Have you ever wondered what cannabis looks like up close, on a microscopic level? A new book by an expert in photographic sciences shows a side of marijuana rarely seen outside of a lab setting.
In some of the pictures, you can even see the cannabis sacs that store the chemical THC on the ends of individual hairs of the plant.
Ted Kinsman, the photographer and author of the book Cannabis: Marijuana Under The Microscope, is a notable science photographer and professor at the Rochester Institute of Technology.
Kinsman recently told Business Insider that he looks for what hasn’t been done before or done well and wants to show a different world under the surface.
“I like to think what a person would see if they were just a few microns tall,” said Kinsman.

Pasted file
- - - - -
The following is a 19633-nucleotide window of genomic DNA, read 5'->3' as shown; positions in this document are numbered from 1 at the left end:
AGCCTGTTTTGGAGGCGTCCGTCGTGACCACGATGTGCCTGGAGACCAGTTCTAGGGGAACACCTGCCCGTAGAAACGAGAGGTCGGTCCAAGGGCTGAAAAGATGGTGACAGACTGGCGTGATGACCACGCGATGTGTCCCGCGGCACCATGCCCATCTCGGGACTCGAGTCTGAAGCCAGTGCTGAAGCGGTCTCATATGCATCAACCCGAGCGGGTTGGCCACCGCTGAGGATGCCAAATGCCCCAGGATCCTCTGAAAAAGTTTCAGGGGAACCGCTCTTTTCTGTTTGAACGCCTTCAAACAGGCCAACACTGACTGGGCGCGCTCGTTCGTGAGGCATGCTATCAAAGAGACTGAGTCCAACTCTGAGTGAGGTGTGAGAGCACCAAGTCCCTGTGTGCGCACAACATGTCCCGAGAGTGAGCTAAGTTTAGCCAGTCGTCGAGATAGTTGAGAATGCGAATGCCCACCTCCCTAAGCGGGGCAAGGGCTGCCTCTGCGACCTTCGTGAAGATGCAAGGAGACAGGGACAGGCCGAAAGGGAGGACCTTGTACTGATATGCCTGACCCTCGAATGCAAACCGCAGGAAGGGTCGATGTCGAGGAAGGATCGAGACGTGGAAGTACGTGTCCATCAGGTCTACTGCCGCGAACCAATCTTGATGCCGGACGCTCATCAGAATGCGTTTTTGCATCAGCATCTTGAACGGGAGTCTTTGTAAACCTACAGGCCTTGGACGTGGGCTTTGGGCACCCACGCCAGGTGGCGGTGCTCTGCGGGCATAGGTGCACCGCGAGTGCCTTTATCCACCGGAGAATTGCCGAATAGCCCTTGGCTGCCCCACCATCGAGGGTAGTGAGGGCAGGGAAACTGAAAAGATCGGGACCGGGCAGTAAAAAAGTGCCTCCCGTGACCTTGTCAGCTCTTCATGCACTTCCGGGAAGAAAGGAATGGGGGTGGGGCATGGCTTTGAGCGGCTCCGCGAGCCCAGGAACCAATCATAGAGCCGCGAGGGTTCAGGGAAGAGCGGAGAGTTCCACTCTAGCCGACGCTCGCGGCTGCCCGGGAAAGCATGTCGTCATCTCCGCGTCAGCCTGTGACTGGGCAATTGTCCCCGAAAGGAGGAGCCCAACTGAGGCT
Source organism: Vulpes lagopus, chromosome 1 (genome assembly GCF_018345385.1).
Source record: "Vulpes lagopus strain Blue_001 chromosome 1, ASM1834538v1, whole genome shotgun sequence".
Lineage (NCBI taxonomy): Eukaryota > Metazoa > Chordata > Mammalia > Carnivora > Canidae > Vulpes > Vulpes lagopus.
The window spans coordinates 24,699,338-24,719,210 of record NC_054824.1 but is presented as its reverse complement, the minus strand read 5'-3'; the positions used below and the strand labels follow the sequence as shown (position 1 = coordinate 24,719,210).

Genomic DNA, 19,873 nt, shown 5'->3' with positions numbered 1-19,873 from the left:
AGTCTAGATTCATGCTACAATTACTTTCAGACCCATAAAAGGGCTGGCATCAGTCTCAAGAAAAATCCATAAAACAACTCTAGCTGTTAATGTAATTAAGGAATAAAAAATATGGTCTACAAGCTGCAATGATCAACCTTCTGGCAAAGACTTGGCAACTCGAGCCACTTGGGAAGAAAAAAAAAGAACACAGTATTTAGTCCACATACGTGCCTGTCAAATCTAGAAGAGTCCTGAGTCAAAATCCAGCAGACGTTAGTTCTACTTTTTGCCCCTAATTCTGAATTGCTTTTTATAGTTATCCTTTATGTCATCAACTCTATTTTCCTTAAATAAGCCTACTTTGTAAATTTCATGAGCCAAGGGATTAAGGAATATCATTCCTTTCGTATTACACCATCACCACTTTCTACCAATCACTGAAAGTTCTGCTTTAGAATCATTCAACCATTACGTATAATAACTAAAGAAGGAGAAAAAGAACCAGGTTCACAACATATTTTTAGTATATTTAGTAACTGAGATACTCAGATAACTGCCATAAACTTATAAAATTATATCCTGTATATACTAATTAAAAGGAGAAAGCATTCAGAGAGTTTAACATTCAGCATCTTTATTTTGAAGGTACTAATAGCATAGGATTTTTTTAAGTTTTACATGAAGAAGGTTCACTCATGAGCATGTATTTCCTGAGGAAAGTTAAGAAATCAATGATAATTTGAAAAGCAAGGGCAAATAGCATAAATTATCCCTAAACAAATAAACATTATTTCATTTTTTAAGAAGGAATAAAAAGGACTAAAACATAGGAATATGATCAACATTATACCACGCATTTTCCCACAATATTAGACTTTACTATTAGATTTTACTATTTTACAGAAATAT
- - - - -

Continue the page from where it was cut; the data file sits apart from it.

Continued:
Looking through his incredible images, it’s hard to believe that they aren’t taken with a camera. Instead, the pictures are captured using a special scanning electron microscope.
Before being placed in the microscope, samples need to be completely dried out so that the final image isn’t obstructed by water vapor.
Dried out samples are then coated in gold which is a conductor and placed in a vacuum chamber. The microscope scans the object by bombarding it with electrons, according to Business Insider.
A detailed image is then generated from the scan based on how the electrons interacted with and bounced off the object in the vacuum chamber.
After the image is created, Kinsman paints the photograph to highlight different elements like the bright blue eyes of a jumping spider or the neon purple THC sacs of cannabis. According to Kinsman, this makes the images pop and is a way to make the science more engaging.
“I pick visually exciting colors,” Kinsman told Business Insider. “I’m trying to make science visually exciting and appealing to the general population.”
Image Credit: Ted Kinsman